2018 Florida Bar Criminal Justice Summit
In October of 2018, the Florida Bar Association held a criminal justice summit in Tampa where policymakers, Judges, prosecutors, criminal defense attorneys, and many more of diverse professional backgrounds came together to discuss various issues within the Florida criminal justice system. Ellen Podgor covered the summit in an article for the February 2019 edition of the Florida Bar Journal. Issues involving mental health, pretrial release, sentencing reform, direct file, juvenile sentencing, specialty courts, offender reentry, and conviction integrity were all discussed during the two-day summit. This summit was important for criminal justice reform because it initiated discussion that allowed the issues within the system to be recognized. Recognizing the issues is the first step to criminal justice reform.
The first day of the summit began with a discussion of the significant increase in Florida’s prison population over the last few decades. Len Engel with the Crime and Justice Institute in Boston addressed the increase in prison population with data. He told the audience that Florida has an imprisonment rate 23 percent higher than average. In 1978, the prison population in Florida was 21,436 and in 2016 the number increased dramatically to 99,974. Summit panelists discussed the reasons behind this increase. Engel explained that Florida might be sending fewer people to prison, but prison sentences are longer than they have been in the past. Engel presented research explaining that longer prison sentences do not reduce the tendency of a convicted criminal to reoffend over shorter sentences. In the conclusion of his presentation, he encouraged alternatives to incarceration and research into the correlation between the length of incarceration and repeat offenders.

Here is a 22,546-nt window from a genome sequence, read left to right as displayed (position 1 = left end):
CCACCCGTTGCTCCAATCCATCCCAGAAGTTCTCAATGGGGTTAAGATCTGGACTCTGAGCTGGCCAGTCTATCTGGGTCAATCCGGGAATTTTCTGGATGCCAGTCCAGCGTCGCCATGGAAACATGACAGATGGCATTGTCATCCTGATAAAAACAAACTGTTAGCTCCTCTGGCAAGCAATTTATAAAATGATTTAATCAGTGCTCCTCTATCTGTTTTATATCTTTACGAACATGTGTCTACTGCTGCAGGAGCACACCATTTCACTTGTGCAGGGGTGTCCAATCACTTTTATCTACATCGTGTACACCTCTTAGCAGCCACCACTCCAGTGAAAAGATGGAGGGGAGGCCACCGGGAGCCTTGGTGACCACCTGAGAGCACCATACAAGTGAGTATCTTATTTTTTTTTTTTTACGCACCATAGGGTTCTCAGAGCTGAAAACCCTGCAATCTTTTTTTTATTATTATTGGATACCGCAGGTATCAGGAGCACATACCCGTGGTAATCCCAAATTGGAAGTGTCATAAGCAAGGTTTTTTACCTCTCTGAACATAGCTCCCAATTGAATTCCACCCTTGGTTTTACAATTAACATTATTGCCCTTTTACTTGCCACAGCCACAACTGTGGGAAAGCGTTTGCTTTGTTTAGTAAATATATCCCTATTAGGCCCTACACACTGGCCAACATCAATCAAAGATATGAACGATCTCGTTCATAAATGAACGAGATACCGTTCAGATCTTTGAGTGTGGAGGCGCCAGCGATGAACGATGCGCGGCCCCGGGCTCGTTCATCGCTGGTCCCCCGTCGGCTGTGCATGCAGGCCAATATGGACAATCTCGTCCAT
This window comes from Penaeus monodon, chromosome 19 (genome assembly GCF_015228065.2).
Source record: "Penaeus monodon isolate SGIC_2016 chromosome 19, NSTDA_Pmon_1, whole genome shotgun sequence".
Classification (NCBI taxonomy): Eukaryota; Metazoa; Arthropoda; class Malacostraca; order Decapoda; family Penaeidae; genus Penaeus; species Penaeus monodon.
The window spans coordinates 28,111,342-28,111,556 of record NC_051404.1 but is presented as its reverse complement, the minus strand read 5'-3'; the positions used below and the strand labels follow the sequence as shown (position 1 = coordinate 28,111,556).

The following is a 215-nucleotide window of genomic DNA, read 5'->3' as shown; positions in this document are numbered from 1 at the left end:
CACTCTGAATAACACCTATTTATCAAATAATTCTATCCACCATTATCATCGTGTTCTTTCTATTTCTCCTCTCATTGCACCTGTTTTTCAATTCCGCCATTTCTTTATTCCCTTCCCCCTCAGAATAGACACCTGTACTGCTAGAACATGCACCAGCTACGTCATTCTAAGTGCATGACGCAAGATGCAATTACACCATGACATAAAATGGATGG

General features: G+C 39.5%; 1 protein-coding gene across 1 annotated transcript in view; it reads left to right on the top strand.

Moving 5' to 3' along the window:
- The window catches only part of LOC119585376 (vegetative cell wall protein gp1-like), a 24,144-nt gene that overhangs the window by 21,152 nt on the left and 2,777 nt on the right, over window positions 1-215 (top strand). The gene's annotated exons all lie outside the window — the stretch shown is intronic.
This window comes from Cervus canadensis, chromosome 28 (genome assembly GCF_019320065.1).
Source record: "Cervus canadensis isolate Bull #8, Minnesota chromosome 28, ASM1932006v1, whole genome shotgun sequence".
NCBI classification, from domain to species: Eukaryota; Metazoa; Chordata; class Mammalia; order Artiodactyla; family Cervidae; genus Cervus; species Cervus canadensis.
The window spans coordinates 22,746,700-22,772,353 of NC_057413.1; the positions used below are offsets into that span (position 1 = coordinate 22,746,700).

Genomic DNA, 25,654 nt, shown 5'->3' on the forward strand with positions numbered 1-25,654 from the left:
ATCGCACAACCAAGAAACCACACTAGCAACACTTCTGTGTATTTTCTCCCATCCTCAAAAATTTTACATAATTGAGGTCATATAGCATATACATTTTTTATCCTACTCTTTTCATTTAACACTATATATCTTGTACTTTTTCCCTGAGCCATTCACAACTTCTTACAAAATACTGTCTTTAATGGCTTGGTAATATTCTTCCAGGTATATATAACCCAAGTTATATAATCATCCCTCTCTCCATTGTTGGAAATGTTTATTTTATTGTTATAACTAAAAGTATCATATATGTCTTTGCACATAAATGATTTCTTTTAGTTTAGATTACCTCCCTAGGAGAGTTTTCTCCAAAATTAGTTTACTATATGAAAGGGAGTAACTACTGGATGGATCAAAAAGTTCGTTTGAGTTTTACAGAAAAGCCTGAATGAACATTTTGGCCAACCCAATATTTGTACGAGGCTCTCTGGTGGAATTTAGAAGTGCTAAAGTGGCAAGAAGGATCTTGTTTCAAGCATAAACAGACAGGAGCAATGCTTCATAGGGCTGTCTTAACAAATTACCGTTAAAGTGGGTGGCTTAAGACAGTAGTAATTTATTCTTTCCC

Pretrial release and sentencing reform were also discussed on the first day of the summit. When discussing pretrial release, some panelists advocated for the importance of presumption of innocence for those accused during pretrial and others emphasized the importance of public safety. Rachel Logvin with the Pretrial Justice Institute noted, like Engel, that the prison population has “exploded” since 2000. She explained that among those prisoners, two-thirds have been in pretrial detention. Pretrial detention is when an accused individual is detained before their trial has taken place. She explained that pretrial detention impacted racial minorities and those who could not afford to pay for release disparately. Logvin raised issues that were addressed by other panelists. Tom Palermo, a U.S. assistant attorney in Tampa told the audience and other panelists that there is a need for better technology in the state system, with which many agreed. Another thing panelists seemed to agree on was the need for pretrial transparency and a need for some sort of balance between a presumption of innocence and public safety. The sentencing reform discussion was tense and many had disagreements with each other, but folks seemed to agree that nonviolent offender sentences need to be reformed and judges should have more discretion when it comes to mandatory sentences. On the second day of the summit, six different workshops were offered to attendees for a closer examination of six different topics including juvenile sentencing, juvenile direct file, mental health, offender reentry, specialty courts, and conviction integrity. Panelists in each workshop offered different opinions on how we should approach reform, while the audience participated too. Direct file of juveniles is when the State gives the prosecutor the power to file charges against a juvenile as an adult. The workshop for this topic included a group for direct file and one against. The question that prevailed during discussion of direct file was, should trial court judges or state attorneys make the choice to charge juveniles as adults? Those in favor of direct file argued that prosecutors typically have more information than judges therefore they should have discretion. Others supported judicial discretion as the means for determining whether or not juveniles should be in adult court. Panelists in the direct file workshop came to an agreement that mandatory direct files should be reviewed.